Aching Muscles, Racing Heart, Diarrhea: How Anxiety Manifests in the Body
The Covid19 pandemic has single-handedly cast an anxious pall over the whole world, in which most people are struggling to maintain any modicum of normalcy amidst fear, insecurity, and uncertainty. As anxiety — about the present and about the future — becomes the new normal, it’s important to understand how it manifests, not just in the mind, but in the rest of the body.
Anxiety, beyond feelings of worry and fear, is essentially the body’s response to stress, which can be a temporary reaction to situations, or a chronic state. This response, most of the time, takes on the form of fight-or-flight, which catapults the body into a panic. It basically kicks all involuntary processes into high gear through the sympathetic nervous system, such as breathing rates and heart rates. This is to equip the body with enough oxygen and blood to be able to cobble together a robust response to a threat. For people with chronic anxiety, these responses manifest on a regular basis. Constantly experiencing fast, shallow breathing and a hammering heart can trigger the mind into more panic and anxiety, keeping a vicious cycle intact.
Both the heart and lungs are affected by the adrenal glands, responsible for the release of hormones such as adrenaline and cortisol. This hormonal stress response not only induces hyperventilation but also keeps the body on high alert in perpetuity. For example, another symptom of the fight-or-flight response is tensed muscles, which over the course of a long period of time lead to chronic muscle aches, stress headaches, or migraines. These symptoms can become encoded in the body’s response to stress, eventually acting as a signal or harbinger of an anxiety attack or a prolonged anxious episode, which can or can not be due to any particular stressor.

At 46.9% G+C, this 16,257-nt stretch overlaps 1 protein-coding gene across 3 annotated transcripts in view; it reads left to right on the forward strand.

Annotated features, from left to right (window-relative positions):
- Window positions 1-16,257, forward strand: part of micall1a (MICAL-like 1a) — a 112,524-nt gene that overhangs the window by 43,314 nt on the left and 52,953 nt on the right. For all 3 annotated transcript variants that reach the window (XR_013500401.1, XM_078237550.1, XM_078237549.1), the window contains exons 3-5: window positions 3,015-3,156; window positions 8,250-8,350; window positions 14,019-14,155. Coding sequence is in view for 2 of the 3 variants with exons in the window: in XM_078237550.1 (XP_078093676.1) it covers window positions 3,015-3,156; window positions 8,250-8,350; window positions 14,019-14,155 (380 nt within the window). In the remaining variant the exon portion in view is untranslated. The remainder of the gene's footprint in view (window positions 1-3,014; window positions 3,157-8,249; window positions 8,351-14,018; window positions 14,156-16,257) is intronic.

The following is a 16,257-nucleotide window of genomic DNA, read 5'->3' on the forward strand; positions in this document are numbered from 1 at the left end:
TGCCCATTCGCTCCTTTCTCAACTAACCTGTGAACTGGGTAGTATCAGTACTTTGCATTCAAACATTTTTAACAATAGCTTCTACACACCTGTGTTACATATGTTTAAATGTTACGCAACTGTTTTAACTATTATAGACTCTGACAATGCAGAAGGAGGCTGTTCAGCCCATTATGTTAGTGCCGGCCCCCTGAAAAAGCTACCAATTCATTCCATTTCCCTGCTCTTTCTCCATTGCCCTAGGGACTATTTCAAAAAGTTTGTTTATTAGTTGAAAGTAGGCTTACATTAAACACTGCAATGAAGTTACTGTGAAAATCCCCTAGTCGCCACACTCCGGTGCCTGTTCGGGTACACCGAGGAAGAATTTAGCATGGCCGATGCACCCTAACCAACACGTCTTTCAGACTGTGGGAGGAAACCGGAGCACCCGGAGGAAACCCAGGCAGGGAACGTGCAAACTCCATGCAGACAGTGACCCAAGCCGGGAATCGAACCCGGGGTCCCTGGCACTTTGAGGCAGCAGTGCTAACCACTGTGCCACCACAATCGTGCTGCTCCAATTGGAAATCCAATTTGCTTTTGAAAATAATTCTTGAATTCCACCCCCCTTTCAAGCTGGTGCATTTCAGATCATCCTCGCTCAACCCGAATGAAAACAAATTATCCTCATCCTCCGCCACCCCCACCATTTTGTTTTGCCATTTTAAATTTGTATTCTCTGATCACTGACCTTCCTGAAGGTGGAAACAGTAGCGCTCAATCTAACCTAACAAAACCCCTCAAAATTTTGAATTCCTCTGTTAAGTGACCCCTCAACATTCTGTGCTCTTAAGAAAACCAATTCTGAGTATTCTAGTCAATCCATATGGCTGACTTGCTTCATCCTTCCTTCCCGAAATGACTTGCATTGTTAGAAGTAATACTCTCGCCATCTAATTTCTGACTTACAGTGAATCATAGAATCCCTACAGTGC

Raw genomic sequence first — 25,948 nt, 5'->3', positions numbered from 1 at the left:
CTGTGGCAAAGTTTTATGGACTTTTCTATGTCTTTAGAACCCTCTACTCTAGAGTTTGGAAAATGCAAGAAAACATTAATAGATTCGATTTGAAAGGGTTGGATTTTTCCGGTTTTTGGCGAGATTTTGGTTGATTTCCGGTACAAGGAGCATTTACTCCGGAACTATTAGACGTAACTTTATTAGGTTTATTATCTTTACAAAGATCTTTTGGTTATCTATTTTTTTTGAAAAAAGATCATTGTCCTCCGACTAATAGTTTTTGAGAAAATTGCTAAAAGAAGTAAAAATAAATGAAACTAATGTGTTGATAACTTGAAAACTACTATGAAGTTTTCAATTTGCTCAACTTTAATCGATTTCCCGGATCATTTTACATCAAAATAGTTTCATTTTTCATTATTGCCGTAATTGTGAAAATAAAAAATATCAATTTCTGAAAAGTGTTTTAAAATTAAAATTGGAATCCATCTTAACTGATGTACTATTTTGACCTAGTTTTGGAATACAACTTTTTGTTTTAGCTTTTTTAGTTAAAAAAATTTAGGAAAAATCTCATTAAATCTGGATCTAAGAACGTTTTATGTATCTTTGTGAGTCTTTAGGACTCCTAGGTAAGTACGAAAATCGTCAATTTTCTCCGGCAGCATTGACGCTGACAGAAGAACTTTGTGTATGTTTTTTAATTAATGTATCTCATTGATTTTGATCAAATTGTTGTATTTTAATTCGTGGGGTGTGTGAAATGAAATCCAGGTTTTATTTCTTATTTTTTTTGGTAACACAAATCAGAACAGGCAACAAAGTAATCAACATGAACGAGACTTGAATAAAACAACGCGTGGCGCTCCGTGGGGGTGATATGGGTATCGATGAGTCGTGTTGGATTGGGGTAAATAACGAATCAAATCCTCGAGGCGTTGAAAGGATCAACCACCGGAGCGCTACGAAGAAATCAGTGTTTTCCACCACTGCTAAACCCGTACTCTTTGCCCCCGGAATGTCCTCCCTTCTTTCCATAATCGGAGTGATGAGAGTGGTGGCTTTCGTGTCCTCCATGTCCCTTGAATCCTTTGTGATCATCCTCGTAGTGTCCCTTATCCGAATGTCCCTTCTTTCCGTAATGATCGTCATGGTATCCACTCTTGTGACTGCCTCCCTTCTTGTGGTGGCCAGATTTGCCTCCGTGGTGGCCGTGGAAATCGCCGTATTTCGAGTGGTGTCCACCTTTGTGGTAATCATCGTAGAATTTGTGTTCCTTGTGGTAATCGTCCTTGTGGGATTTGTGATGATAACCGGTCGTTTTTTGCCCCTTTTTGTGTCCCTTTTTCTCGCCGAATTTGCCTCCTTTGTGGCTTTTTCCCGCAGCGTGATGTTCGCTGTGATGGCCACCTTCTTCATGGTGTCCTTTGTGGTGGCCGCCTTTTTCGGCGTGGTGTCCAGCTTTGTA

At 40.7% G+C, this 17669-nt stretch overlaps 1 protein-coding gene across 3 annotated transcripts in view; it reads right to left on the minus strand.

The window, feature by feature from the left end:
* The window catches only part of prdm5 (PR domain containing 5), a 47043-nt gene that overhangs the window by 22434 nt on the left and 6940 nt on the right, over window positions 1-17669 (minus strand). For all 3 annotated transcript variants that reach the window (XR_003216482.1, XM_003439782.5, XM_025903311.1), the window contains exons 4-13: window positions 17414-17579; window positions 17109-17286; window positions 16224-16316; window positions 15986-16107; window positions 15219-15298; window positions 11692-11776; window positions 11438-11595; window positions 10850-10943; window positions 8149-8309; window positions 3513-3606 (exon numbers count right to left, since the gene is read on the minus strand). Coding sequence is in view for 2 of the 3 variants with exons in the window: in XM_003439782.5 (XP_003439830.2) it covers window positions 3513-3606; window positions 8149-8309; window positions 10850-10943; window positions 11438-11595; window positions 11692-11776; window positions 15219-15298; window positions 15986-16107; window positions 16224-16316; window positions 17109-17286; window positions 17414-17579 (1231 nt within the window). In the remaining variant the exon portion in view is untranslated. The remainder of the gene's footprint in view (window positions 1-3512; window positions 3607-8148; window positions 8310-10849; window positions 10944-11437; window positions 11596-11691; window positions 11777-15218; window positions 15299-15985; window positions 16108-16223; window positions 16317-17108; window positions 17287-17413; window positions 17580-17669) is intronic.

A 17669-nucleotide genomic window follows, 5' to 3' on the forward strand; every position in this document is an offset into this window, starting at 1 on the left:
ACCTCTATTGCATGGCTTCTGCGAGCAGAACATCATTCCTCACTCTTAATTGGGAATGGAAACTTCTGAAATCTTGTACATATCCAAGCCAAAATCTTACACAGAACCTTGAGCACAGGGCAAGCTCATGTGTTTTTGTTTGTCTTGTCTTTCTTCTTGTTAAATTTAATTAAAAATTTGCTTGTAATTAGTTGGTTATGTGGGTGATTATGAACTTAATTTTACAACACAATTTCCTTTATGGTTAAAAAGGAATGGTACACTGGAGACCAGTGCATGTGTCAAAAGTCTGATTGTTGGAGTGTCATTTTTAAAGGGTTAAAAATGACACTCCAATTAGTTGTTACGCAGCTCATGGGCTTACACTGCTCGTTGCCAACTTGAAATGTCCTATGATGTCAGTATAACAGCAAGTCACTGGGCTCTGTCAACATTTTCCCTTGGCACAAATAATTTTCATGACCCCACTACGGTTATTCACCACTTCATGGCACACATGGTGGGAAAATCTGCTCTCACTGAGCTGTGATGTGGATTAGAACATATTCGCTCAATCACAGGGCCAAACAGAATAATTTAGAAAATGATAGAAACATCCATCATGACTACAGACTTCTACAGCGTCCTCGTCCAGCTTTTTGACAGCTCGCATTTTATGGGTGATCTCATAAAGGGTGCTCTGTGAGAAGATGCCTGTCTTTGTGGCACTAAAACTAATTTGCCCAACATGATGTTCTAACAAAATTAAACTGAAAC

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This stress response is also known to affect the digestive system, mainly causing diarrhea as a symptom. This is due to the neural connection between the brain and the gut, which causes spasms in the intestinal system every time the brain perceives a stressor. These spasms cause stomach pain and nausea, and can cause diarrhea if they extend all the way to the colon.
Anxiety can cause some people to sweat profusely (a function of the hormonal effect on sweat glands), cause shivering or shakiness (a function of being on high alert for extended periods of time), and can render a person more immune to infections such as the common cold (due to a compromised immune system, which is again a function of a perpetual fight-or-flight response).
All of these states impair the ability of people who struggle with anxiety to be able to have normal sleeping patterns, a sustained libido, and energy to function normally throughout the day. Constantly being on high alert and dealing with seemingly random changes in the body can lead to chronic fatigue, on top of the usual anxiety symptoms that manifest in the brain, such as negative feelings of worry and fear. All combined, anxiety can become a constant, overwhelming presence in the lives of people struggling with chronic anxiety disorders, during which seeking help from mental health professionals becomes paramount.